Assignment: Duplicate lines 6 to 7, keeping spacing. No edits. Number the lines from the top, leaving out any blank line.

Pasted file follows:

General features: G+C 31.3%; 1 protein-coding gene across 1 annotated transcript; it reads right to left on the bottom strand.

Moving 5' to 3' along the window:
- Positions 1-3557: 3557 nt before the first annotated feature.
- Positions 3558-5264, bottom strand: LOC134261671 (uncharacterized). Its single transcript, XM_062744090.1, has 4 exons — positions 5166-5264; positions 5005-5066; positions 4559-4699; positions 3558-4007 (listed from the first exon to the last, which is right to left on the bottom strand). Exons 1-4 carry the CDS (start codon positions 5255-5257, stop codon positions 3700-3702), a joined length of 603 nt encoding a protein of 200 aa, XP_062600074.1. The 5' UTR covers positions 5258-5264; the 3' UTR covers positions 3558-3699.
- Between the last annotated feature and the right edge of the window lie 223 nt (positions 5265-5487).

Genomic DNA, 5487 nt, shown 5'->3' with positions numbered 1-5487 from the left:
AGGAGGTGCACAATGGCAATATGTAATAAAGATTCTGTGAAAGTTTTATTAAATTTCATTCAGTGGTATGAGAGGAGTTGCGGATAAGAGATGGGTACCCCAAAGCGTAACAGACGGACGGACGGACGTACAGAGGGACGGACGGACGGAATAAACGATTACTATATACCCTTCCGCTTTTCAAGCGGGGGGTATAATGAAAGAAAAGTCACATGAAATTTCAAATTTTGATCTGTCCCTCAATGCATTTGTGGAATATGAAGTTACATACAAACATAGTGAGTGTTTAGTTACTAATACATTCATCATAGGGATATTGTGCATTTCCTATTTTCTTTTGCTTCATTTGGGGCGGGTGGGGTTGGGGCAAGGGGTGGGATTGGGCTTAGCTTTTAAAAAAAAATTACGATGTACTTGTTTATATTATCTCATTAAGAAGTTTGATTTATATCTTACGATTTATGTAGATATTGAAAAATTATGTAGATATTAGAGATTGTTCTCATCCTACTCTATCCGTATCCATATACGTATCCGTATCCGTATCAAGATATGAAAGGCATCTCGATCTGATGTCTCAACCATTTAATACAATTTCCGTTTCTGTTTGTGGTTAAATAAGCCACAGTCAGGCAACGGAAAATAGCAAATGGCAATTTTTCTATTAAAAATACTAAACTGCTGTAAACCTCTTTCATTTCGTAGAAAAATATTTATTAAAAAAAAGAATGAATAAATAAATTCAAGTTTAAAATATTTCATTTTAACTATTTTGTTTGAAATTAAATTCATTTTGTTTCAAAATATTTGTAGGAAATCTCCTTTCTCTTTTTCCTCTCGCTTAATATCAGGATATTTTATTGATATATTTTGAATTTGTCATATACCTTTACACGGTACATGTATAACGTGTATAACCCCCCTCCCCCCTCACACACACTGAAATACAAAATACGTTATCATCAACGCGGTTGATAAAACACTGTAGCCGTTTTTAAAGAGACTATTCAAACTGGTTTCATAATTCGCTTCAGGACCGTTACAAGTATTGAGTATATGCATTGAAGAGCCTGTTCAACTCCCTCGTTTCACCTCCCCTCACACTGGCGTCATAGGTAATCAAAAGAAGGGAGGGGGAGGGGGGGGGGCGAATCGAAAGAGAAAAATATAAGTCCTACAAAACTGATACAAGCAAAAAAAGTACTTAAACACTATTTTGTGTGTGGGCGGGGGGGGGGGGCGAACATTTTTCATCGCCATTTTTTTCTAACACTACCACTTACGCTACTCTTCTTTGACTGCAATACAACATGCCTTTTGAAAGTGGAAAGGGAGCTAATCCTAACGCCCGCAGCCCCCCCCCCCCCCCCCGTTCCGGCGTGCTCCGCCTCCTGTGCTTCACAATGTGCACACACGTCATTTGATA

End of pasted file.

Genomic DNA, 5487 nt, shown 5'->3' with positions numbered 1-5487 from the left:
AGGAGGTGCACAATGGCAATATGTAATAAAGATTCTGTGAAAGTTTTATTAAATTTCATTCAGTGGTATGAGAGGAGTTGCGGATAAGAGATGGGTACCCCAAAGCGTAACAGACGGACGGACGGACGTACAGAGGGACGGACGGACGGAATAAACGATTACTATATACCCTTCCGCTTTTCAAGCGGGGGGTATAATGAAAGAAAAGTCACATGAAATTTCAAATTTTGATCTGTCCCTCAATGCATTTGTGGAATATGAAGTTACATACAAACATAGTGAGTGTTTAGTTACTAATACATTCATCATAGGGATATTGTGCATTTCCTATTTTCTTTTGCTTCATTTGGGGCGGGTGGGGTTGGGGCAAGGGGTGGGATTGGGCTTAGCTTTTAAAAAAAAATTACGATGTACTTGTTTATATTATCTCATTAAGAAGTTTGATTTATATCTTACGATTTATGTAGATATTGAAAAATTATGTAGATATTAGAGATTGTTCTCATCCTACTCTATCCGTATCCATATACGTATCCGTATCCGTATCAAGATATGAAAGGCATCTCGATCTGATGTCTCAACCATTTAATACAATTTCCGTTTCTGTTTGTGGTTAAATAAGCCACAGTCAGGCAACGGAAAATAGCAAATGGCAATTTTTCTATTAAAAATACTAAACTGCTGTAAACCTCTTTCATTTCGTAGAAAAATATTTATTAAAAAAAAGAATGAATAAATAAATTCAAGTTTAAAATATTTCATTTTAACTATTTTGTTTGAAATTAAATTCATTTTGTTTCAAAATATTTGTAGGAAATCTCCTTTCTCTTTTTCCTCTCGCTTAATATCAGGATATTTTATTGATATATTTTGAATTTGTCATATACCTTTACACGGTACATGTATAACGTGTATAACCCCCCTCCCCCCTCACACACACTGAAATACAAAATACGTTATCATCAACGCGGTTGATAAAACACTGTAGCCGTTTTTAAAGAGACTATTCAAACTGGTTTCATAATTCGCTTCAGGACCGTTACAAGTATTGAGTATATGCATTGAAGAGCCTGTTCAACTCCCTCGTTTCACCTCCCCTCACACTGGCGTCATAGGTAATCAAAAGAAGGGAGGGGGAGGGGGGGGGGCGAATCGAAAGAGAAAAATATAAGTCCTACAAAACTGATACAAGCAAAAAAAGTACTTAAACACTATTTTGTGTGTGGGCGGGGGGGGGGGGCGAACATTTTTCATCGCCATTTTTTTCTAACACTACCACTTACGCTACTCTTCTTTGACTGCAATACAACATGCCTTTTGAAAGTGGAAAGGGAGCTAATCCTAACGCCCGCAGCCCCCCCCCCCCCCCCCGTTCCGGCGTGCTCCGCCTCCTGTGCTTCACAATGTGCACACACGTCATTTGATA